Transforming Growth Factors
    Median Eminence
    Neuroglia
    Tumor Necrosis Factor-alpha
    Metabotropic Glutamate Receptors
    AMPA Receptors
    Neurons
    Puberty
    Gonadotropin-Releasing Hormone
    Brain
    Enzymes
    Sexual Development
    Astrocytes
    Metalloproteases
    Ovulation
    Neuropeptides
    Gonadotropins
    Dinoprostone
    Protein Kinase C

    Keywords

    • Astrocytes
    • Ectodomain shedding
    • Female puberty
    • Hypothalamus
    • Proteolytic cleavage
    • TGFα

    ASJC Scopus subject areas

    • Neuroscience(all)

    Cite this

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    title = "Hypothalamic tumor necrosis factor-α converting enzyme mediates excitatory amino acid-dependent neuron-to-glia signaling in the neuroendocrine brain",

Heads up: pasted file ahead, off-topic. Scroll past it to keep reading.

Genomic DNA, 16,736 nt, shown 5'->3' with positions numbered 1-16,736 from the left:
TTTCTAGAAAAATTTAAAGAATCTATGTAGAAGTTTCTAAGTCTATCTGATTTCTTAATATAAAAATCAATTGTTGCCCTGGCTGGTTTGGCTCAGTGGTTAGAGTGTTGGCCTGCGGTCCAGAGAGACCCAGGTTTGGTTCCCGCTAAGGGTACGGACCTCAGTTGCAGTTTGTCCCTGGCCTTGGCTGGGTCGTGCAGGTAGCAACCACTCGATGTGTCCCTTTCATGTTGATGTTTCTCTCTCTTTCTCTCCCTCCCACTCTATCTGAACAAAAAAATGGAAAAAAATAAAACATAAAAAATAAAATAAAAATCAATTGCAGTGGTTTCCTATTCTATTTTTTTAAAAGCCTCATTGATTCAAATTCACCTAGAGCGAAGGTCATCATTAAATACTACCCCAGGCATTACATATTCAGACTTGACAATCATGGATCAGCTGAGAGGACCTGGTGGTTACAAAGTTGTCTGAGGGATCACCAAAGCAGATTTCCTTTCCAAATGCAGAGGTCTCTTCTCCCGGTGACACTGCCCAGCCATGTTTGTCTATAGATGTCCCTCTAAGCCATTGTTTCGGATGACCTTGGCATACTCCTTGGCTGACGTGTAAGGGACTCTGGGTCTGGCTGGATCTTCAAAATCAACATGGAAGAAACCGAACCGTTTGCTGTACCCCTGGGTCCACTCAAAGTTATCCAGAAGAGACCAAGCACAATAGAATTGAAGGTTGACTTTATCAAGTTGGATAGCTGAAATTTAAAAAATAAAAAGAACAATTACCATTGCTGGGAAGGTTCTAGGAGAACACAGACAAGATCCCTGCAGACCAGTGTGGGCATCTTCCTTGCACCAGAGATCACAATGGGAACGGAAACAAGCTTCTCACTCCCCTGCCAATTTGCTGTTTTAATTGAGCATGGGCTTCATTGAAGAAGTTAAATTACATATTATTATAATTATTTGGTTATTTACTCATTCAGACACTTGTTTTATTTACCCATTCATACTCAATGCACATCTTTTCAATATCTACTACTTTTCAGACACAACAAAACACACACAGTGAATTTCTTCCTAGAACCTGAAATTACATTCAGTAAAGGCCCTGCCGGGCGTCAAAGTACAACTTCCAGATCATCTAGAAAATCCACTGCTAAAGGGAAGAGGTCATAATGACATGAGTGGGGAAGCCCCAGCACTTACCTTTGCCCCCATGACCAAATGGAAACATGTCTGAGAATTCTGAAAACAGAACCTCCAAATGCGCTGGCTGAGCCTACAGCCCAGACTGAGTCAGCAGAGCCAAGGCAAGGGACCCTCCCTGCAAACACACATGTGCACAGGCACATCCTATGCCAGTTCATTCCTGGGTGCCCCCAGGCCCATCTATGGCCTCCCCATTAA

abstract = "Glial erbB1 receptors play a significant role in the hypothalamic control of female puberty. Activation of these receptors by transforming growth factor α (TGFα) results in production of prostaglandin E2, which then stimulates luteinizing hormone releasing hormone (LHRH) neurons to secrete LHRH, the neuropeptide controlling sexual development. Glutamatergic neurons set in motion this glia-toneuron signaling pathway by transactivating erbB1 receptors via coactivation of AMPA receptors (AMPARs) and metabotropic glutamate receptors (mGluRs). Because the metalloproteinase tumor necrosis factor α converting enzyme (TACE) releases TGFα from its transmembrane precursor before TGFα can bind to erbB1 receptors, we sought to determine whether TACE is required for excitatory amino acids to activate the TGFα-erbB1 signaling module in hypothalamic astrocytes, and thus facilitate the advent of puberty. Coactivation of astrocytic AMPARs and mGluRs caused extracellular Ca2+ influx, a Ca2+/protein kinase C-dependent increase in TACE-like activity, and enhanced release of TGFα. Within the hypothalamus, TACE is most abundantly expressed in astrocytes of the median eminence (ME), and its enzymatic activity increases selectively in this region at the time of the first preovulatory surge of gonadotropins. ME explants respond to stimulation of AMPARs and mGluRs with LHRH release, and this response is prevented by blocking TACE activity. In vivo inhibition of TACE activity targeted to the ME delayed the age at first ovulation, indicating that ME-specific changes in TACE activity are required for the normal timing of puberty. These results suggest that TACE is a component of the neuron-to-glia signaling process used by glutamatergic neurons to control female sexual development.",